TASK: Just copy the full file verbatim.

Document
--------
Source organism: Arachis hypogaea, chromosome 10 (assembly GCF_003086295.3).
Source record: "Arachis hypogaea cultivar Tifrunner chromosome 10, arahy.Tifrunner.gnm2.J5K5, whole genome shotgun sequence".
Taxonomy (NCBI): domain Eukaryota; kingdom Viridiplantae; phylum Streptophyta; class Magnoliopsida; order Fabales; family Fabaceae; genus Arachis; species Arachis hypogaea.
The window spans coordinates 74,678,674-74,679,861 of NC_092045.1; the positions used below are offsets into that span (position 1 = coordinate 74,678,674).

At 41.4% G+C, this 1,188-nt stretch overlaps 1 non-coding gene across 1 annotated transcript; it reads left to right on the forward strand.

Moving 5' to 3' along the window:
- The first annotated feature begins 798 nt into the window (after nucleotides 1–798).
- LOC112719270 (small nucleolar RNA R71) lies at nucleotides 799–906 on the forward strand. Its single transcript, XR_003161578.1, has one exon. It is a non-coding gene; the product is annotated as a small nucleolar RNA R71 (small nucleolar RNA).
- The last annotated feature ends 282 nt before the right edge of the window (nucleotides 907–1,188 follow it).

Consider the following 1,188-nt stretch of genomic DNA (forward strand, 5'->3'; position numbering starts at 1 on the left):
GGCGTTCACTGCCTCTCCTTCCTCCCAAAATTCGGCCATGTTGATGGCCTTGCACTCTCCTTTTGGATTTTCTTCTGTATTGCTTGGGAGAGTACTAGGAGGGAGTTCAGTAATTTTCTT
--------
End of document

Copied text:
Source organism: Arachis hypogaea, chromosome 10 (assembly GCF_003086295.3).
Source record: "Arachis hypogaea cultivar Tifrunner chromosome 10, arahy.Tifrunner.gnm2.J5K5, whole genome shotgun sequence".
Taxonomy (NCBI): domain Eukaryota; kingdom Viridiplantae; phylum Streptophyta; class Magnoliopsida; order Fabales; family Fabaceae; genus Arachis; species Arachis hypogaea.
The window spans coordinates 74,678,674-74,679,861 of NC_092045.1; the positions used below are offsets into that span (position 1 = coordinate 74,678,674).

At 41.4% G+C, this 1,188-nt stretch overlaps 1 non-coding gene across 1 annotated transcript; it reads left to right on the forward strand.

Moving 5' to 3' along the window:
- The first annotated feature begins 798 nt into the window (after nucleotides 1–798).
- LOC112719270 (small nucleolar RNA R71) lies at nucleotides 799–906 on the forward strand. Its single transcript, XR_003161578.1, has one exon. It is a non-coding gene; the product is annotated as a small nucleolar RNA R71 (small nucleolar RNA).
- The last annotated feature ends 282 nt before the right edge of the window (nucleotides 907–1,188 follow it).

Consider the following 1,188-nt stretch of genomic DNA (forward strand, 5'->3'; position numbering starts at 1 on the left):
GGCGTTCACTGCCTCTCCTTCCTCCCAAAATTCGGCCATGTTGATGGCCTTGCACTCTCCTTTTGGATTTTCTTCTGTATTGCTTGGGAGAGTACTAGGAGGGAGTTCAGTAATTTTCTT